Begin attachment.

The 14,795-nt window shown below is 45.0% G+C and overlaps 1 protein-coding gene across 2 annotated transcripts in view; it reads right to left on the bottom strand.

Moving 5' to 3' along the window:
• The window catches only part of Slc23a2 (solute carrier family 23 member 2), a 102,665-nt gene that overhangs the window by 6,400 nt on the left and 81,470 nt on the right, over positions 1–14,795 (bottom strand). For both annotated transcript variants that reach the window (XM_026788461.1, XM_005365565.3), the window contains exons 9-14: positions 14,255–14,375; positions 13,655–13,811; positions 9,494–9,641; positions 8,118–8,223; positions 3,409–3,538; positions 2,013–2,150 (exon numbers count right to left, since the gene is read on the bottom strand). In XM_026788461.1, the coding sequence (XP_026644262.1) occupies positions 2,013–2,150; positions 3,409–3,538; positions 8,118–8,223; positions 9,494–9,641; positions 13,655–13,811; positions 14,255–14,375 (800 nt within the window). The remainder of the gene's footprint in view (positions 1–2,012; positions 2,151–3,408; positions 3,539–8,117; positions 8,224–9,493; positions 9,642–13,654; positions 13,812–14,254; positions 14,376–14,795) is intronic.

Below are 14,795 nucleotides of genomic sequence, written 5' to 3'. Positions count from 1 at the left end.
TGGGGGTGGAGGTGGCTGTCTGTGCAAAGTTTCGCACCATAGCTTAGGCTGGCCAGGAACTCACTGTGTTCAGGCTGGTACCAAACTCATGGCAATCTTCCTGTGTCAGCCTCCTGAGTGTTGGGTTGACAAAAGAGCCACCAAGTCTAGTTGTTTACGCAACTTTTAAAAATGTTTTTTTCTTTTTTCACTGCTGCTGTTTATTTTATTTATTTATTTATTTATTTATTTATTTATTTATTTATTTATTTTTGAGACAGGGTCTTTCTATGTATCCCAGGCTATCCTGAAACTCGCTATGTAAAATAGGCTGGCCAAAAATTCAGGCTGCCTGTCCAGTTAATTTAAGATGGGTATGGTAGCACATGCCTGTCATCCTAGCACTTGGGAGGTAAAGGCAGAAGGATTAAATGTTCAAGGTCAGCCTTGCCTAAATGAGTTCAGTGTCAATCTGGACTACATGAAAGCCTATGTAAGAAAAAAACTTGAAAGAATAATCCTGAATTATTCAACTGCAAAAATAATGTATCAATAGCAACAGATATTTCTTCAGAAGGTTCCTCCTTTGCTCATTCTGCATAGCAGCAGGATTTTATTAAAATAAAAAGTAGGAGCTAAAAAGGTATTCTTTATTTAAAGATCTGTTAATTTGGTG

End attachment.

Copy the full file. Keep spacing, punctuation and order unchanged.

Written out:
The 14,795-nt window shown below is 45.0% G+C and overlaps 1 protein-coding gene across 2 annotated transcripts in view; it reads right to left on the bottom strand.

Moving 5' to 3' along the window:
• The window catches only part of Slc23a2 (solute carrier family 23 member 2), a 102,665-nt gene that overhangs the window by 6,400 nt on the left and 81,470 nt on the right, over positions 1–14,795 (bottom strand). For both annotated transcript variants that reach the window (XM_026788461.1, XM_005365565.3), the window contains exons 9-14: positions 14,255–14,375; positions 13,655–13,811; positions 9,494–9,641; positions 8,118–8,223; positions 3,409–3,538; positions 2,013–2,150 (exon numbers count right to left, since the gene is read on the bottom strand). In XM_026788461.1, the coding sequence (XP_026644262.1) occupies positions 2,013–2,150; positions 3,409–3,538; positions 8,118–8,223; positions 9,494–9,641; positions 13,655–13,811; positions 14,255–14,375 (800 nt within the window). The remainder of the gene's footprint in view (positions 1–2,012; positions 2,151–3,408; positions 3,539–8,117; positions 8,224–9,493; positions 9,642–13,654; positions 13,812–14,254; positions 14,376–14,795) is intronic.

Below are 14,795 nucleotides of genomic sequence, written 5' to 3'. Positions count from 1 at the left end.
TGGGGGTGGAGGTGGCTGTCTGTGCAAAGTTTCGCACCATAGCTTAGGCTGGCCAGGAACTCACTGTGTTCAGGCTGGTACCAAACTCATGGCAATCTTCCTGTGTCAGCCTCCTGAGTGTTGGGTTGACAAAAGAGCCACCAAGTCTAGTTGTTTACGCAACTTTTAAAAATGTTTTTTTCTTTTTTCACTGCTGCTGTTTATTTTATTTATTTATTTATTTATTTATTTATTTATTTATTTATTTATTTTTGAGACAGGGTCTTTCTATGTATCCCAGGCTATCCTGAAACTCGCTATGTAAAATAGGCTGGCCAAAAATTCAGGCTGCCTGTCCAGTTAATTTAAGATGGGTATGGTAGCACATGCCTGTCATCCTAGCACTTGGGAGGTAAAGGCAGAAGGATTAAATGTTCAAGGTCAGCCTTGCCTAAATGAGTTCAGTGTCAATCTGGACTACATGAAAGCCTATGTAAGAAAAAAACTTGAAAGAATAATCCTGAATTATTCAACTGCAAAAATAATGTATCAATAGCAACAGATATTTCTTCAGAAGGTTCCTCCTTTGCTCATTCTGCATAGCAGCAGGATTTTATTAAAATAAAAAGTAGGAGCTAAAAAGGTATTCTTTATTTAAAGATCTGTTAATTTGGTG